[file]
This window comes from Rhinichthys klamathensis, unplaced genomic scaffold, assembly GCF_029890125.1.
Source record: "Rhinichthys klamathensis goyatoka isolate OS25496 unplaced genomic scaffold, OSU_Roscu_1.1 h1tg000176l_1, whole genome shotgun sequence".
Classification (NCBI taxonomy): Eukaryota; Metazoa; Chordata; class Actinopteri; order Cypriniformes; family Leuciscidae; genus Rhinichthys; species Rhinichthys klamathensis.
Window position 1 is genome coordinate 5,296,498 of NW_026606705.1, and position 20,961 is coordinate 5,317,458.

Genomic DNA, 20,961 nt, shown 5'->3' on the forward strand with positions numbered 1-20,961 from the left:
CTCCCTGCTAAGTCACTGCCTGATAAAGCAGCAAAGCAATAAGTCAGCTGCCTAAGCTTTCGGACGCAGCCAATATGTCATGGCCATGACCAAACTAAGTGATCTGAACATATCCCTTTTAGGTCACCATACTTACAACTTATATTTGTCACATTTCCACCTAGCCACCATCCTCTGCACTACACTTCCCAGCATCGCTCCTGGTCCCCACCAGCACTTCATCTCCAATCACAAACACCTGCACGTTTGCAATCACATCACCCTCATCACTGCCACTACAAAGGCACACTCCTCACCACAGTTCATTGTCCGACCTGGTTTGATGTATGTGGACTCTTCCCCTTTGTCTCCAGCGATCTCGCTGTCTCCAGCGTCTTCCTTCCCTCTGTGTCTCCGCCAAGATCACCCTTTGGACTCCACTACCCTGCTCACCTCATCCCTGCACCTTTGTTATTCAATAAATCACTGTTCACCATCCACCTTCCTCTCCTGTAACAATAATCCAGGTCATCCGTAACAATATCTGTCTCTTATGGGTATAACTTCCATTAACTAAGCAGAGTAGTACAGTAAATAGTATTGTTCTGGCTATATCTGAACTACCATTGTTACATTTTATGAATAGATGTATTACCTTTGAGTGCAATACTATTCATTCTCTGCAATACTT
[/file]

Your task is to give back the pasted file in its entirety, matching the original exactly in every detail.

This window comes from Rhinichthys klamathensis, unplaced genomic scaffold, assembly GCF_029890125.1.
Source record: "Rhinichthys klamathensis goyatoka isolate OS25496 unplaced genomic scaffold, OSU_Roscu_1.1 h1tg000176l_1, whole genome shotgun sequence".
Classification (NCBI taxonomy): Eukaryota; Metazoa; Chordata; class Actinopteri; order Cypriniformes; family Leuciscidae; genus Rhinichthys; species Rhinichthys klamathensis.
Window position 1 is genome coordinate 5,296,498 of NW_026606705.1, and position 20,961 is coordinate 5,317,458.

Genomic DNA, 20,961 nt, shown 5'->3' on the forward strand with positions numbered 1-20,961 from the left:
CTCCCTGCTAAGTCACTGCCTGATAAAGCAGCAAAGCAATAAGTCAGCTGCCTAAGCTTTCGGACGCAGCCAATATGTCATGGCCATGACCAAACTAAGTGATCTGAACATATCCCTTTTAGGTCACCATACTTACAACTTATATTTGTCACATTTCCACCTAGCCACCATCCTCTGCACTACACTTCCCAGCATCGCTCCTGGTCCCCACCAGCACTTCATCTCCAATCACAAACACCTGCACGTTTGCAATCACATCACCCTCATCACTGCCACTACAAAGGCACACTCCTCACCACAGTTCATTGTCCGACCTGGTTTGATGTATGTGGACTCTTCCCCTTTGTCTCCAGCGATCTCGCTGTCTCCAGCGTCTTCCTTCCCTCTGTGTCTCCGCCAAGATCACCCTTTGGACTCCACTACCCTGCTCACCTCATCCCTGCACCTTTGTTATTCAATAAATCACTGTTCACCATCCACCTTCCTCTCCTGTAACAATAATCCAGGTCATCCGTAACAATATCTGTCTCTTATGGGTATAACTTCCATTAACTAAGCAGAGTAGTACAGTAAATAGTATTGTTCTGGCTATATCTGAACTACCATTGTTACATTTTATGAATAGATGTATTACCTTTGAGTGCAATACTATTCATTCTCTGCAATACTT